Fairytales are supposed to end happily ever after.
But fantasy aficionados the Brothers Grimm sure seemed to hate neat and tidy endings. One might even say they hated happiness and good tidings even more, as the majority of their fairytales are horrifyingly gruesome. Their version of Beauty and the Beast, for example, was dark and haunting much like the lives of the real couple who were forced into marriage and studied like animals.
The original Brothers Grimm stories were scary, violent, sex-obsessed, and incredibly ill-suited for children. Some of their tales are better known than others but they're all cleverly crafted. If you're into brutal and provocative fiction, you'll love reading about these decidedly not-happy endings.
Rapunzel Gets Pregnant After A Sex Spree With Her Prince
In the first version of Grimm's "Rapunzel," written in 1812, the title-character is locked away from the world until she makes friends with the king's son. Their relationship becomes much more sexual in later versions of the brother's tale. Rapunzel and the prince live in joy and pleasure for a long time without anyone knowing. When Rapunzel asks the fairy who guards her "why it is that [her] clothes are all too tight [and] no longer fit" it becomes clear that Rapunzel is pregnant from countless couplings.
The fairy cuts off Rapunzel's hair so she can no longer see the beloved prince and abandons her. Later, the luckless girl gives birth to twins but when the prince attempts to see his family, the fairy refuses. The prince throws himself from his love's tower, loses his sight, and wanders aimlessly around the forest until accidently running into a destitute Rapunzel years later.
Snow White Was Only Seven Years Old When The Queen Tried To Have Her Killed
When Snow White's beauty exceeds that of the queen's, she has to die. The Brothers Grimm title character is only seven-years-old when the queen orders a hunter to "take Snow White out into the woods... kill her... and bring her lungs and her liver back."
The huntsman can't bring himself to commit the deed and tells Snow White to run away, although he believes that wild animals will devour her anyway. He shows the helpless child mercy, relatively speaking, but only after kidnapping and almost killing her.
After many attempts, the queen successfully kills Snow White with a poisoned apple. When the prince finds the cursed beauty, his servant (enraged by royal servitude) strikes her so violently that the apple chunk she ate is dislodged from her throat.
Snow White and her prince fall in love, marry, and invite the jealous queen to witness their nuptials. When the queen arrives, she is forced to wear burning hot iron shoes and dance until she falls dead upon the ground.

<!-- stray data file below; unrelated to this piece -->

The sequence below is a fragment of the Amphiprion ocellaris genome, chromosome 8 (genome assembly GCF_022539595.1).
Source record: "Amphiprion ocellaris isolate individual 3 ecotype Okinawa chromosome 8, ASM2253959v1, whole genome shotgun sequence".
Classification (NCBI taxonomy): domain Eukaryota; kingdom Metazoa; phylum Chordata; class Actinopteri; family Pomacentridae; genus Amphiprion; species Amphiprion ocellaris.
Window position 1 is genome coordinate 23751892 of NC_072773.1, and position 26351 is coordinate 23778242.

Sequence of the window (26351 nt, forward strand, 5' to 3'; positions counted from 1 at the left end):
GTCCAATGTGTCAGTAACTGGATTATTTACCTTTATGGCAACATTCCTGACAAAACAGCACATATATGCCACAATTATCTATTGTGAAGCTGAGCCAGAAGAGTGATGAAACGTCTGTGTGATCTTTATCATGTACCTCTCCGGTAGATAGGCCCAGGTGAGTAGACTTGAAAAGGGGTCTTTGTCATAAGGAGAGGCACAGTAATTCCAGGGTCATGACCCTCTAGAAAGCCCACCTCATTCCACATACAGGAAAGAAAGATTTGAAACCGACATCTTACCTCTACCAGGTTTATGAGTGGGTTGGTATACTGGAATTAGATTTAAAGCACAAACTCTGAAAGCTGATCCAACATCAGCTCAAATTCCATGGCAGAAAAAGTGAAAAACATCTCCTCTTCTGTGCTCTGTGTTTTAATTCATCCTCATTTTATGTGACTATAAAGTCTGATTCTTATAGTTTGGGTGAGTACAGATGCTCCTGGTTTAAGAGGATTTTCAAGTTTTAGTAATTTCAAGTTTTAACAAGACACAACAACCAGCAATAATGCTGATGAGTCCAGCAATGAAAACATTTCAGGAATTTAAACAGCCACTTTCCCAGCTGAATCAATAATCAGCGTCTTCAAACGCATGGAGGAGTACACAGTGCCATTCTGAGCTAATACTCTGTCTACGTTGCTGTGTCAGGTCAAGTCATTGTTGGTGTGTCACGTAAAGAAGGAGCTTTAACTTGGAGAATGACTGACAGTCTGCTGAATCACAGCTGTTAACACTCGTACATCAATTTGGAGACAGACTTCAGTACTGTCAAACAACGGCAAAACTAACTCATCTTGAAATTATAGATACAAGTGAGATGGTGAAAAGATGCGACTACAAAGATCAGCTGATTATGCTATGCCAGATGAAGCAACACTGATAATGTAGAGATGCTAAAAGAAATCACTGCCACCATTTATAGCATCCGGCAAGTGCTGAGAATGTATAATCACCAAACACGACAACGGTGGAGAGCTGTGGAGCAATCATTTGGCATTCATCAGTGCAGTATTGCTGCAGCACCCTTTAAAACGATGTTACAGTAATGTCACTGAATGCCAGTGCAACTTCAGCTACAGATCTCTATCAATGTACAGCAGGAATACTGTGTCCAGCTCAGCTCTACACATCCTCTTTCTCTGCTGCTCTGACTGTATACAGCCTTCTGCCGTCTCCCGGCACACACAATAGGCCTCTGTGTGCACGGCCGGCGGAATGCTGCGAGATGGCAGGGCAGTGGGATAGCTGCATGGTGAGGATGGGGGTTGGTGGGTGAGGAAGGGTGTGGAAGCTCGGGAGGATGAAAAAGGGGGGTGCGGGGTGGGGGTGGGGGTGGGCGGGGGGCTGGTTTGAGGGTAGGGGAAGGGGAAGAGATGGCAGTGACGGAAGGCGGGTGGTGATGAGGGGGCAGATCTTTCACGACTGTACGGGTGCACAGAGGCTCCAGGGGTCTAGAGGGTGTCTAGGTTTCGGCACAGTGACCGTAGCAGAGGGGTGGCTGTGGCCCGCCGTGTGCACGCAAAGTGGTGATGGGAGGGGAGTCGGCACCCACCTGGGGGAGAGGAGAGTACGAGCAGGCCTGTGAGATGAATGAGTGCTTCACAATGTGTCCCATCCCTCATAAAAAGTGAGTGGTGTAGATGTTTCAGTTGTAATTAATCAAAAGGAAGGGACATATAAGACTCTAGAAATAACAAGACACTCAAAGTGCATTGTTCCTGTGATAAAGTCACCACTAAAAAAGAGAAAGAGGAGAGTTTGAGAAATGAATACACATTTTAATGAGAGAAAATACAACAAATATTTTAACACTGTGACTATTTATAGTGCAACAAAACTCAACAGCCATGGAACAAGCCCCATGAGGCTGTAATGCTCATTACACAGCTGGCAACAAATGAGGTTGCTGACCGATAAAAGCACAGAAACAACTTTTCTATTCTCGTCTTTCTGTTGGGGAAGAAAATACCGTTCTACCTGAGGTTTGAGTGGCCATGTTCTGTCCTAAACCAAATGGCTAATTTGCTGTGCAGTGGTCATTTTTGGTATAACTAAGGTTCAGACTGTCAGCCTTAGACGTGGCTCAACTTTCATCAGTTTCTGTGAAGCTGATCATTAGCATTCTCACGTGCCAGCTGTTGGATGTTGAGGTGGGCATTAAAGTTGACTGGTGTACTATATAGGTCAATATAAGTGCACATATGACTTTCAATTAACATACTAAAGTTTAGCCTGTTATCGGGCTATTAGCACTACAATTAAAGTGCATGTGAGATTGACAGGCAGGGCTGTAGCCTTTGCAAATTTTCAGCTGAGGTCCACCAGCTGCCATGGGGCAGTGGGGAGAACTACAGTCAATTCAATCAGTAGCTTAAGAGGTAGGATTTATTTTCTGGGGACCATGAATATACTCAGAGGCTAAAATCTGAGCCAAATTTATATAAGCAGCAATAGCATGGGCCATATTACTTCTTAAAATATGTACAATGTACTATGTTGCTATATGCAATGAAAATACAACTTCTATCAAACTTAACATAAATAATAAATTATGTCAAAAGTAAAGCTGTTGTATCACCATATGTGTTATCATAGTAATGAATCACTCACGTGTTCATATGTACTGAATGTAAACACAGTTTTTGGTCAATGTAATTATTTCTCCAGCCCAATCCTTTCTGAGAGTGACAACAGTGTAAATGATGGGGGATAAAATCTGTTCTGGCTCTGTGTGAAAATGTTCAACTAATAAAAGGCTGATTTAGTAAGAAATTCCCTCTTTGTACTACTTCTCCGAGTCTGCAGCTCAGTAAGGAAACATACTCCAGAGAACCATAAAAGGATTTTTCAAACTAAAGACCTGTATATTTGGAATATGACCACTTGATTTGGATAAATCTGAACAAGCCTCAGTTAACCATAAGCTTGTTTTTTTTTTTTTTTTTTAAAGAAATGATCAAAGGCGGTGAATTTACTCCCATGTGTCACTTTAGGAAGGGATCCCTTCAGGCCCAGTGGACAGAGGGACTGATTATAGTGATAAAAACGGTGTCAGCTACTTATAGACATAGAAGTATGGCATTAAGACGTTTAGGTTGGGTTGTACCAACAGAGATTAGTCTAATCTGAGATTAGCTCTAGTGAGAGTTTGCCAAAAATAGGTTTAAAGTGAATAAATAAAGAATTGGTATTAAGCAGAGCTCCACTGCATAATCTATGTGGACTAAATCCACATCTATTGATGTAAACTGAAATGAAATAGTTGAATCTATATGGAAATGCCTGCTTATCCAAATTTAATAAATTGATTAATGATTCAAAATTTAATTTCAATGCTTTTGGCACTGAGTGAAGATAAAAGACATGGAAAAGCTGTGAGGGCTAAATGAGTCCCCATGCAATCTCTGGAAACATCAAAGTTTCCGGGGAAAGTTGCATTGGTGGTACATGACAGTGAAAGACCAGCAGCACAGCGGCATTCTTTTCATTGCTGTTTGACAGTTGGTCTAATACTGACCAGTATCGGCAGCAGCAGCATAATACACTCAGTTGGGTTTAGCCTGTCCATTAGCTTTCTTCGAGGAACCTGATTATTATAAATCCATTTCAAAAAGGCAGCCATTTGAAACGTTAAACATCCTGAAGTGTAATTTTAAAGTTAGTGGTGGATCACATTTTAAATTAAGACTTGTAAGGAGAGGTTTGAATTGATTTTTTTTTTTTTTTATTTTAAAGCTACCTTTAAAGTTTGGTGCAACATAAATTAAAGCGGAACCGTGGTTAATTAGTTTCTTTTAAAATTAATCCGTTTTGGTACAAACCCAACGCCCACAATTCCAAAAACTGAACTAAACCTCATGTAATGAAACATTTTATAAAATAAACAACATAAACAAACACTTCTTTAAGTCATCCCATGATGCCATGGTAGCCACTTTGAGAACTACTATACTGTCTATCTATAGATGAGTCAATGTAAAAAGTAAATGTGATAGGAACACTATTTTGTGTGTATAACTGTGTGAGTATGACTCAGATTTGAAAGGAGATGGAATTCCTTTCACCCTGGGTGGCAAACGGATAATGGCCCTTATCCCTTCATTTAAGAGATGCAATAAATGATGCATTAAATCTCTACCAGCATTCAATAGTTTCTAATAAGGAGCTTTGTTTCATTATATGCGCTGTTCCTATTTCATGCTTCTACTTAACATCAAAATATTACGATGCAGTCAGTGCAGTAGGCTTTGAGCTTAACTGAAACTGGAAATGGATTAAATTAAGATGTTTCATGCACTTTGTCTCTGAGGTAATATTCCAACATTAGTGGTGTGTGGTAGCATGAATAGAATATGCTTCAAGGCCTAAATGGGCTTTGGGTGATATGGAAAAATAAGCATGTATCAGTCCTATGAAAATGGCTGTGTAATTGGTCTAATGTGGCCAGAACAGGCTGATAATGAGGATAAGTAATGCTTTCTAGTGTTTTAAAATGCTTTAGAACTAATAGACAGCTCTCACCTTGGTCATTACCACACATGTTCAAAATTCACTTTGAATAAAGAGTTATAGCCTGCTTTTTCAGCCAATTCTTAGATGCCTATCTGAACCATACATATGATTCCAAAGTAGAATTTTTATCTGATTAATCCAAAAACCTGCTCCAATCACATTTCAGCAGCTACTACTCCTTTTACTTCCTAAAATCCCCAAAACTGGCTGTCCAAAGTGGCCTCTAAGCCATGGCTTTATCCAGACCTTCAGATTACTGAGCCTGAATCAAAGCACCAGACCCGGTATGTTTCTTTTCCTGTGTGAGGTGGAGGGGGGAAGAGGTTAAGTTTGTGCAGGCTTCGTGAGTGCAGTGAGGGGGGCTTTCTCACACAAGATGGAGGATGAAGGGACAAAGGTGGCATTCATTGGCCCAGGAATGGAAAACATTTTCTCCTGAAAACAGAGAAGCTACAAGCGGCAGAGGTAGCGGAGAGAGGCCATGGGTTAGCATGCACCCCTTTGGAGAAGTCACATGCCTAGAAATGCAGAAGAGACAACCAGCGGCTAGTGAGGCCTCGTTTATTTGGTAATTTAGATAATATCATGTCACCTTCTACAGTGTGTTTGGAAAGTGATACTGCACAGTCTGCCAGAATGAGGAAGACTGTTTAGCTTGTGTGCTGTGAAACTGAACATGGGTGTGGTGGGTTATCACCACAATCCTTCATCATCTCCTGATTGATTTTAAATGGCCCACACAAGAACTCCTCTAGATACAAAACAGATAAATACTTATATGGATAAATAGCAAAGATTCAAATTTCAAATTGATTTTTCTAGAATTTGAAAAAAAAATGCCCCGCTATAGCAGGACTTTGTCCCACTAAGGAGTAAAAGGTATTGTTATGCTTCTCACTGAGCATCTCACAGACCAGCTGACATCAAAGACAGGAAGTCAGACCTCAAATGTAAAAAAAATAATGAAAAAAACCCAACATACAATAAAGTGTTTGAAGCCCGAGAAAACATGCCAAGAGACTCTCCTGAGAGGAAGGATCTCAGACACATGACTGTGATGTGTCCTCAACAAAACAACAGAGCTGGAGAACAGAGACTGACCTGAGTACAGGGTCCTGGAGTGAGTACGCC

"The Girl Without Hands" Had No Hands Because Her Father Cut Them Off
The brothers' "The Girl Without Hands" tale is about a poor miller who wants to give his daughter to the devil in exchange for riches. To make everything worse, the miller is instructed to chop off the girl's hands before the deal can be completed.
The girl, beautiful and pious, bathes herself and stands in a chalk circle on the first day that the devil tries to retrieve her. The fiend doesn't like her cleanliness, though, and he demands that the child be dirty when he returns. The miller follows orders but the depressed girl weeps into her hands, making them clean and further angering the devil. The miller is then given an ultimatum. He can chop off his daughter's hands so that she can't cry into and inadvertently clean them or he can go to hell in hs daughter's place. The selfish father makes his choice and it is hardly benevolent.
When the devil returns the next day, the girl has wept into her stumps so much that he still can't take her. He renounces his claim to her and the girl leaves home. She eventually happens upon a king who makes her silver hands but God blesses her with new natural hands in honor of her purity and piety.
Even more awful, the earliest version of this Brothers Grimm story includes an inter-familial relationship between father and daughter.
Hunting Leads To Fratricide In "The Singing Bone"
The depraved tale of "The Singing Bone" begins when a savage boar ravages a kingdom. The king offers to reward whoever kills the beast (as kings are oft to do). Two poor brothers take on the task and it seems that they will succeed and live happily. The animal is defeated but in a drastic turn of events, one brother kills the other, buries his bones, and takes all the credit. Years later, a shepherd finds the deceased brother's bone and uses it as a musical instrument. The bone sings of its own accord and recounts a grim tale.
Oh, my dear shepherd,
You are blowing on my little bone
My brother killed me,
And buried me beneath the bridge,
To get the wild boor
For the daughter of the king.
The shepherd takes the bone to the king to get retribution and is not disappointed as the murderous brother is put into a sack and drowned alive. The punishment is deserved and more-than-a-little drastic but that is completely apropos for the Brothers Grimm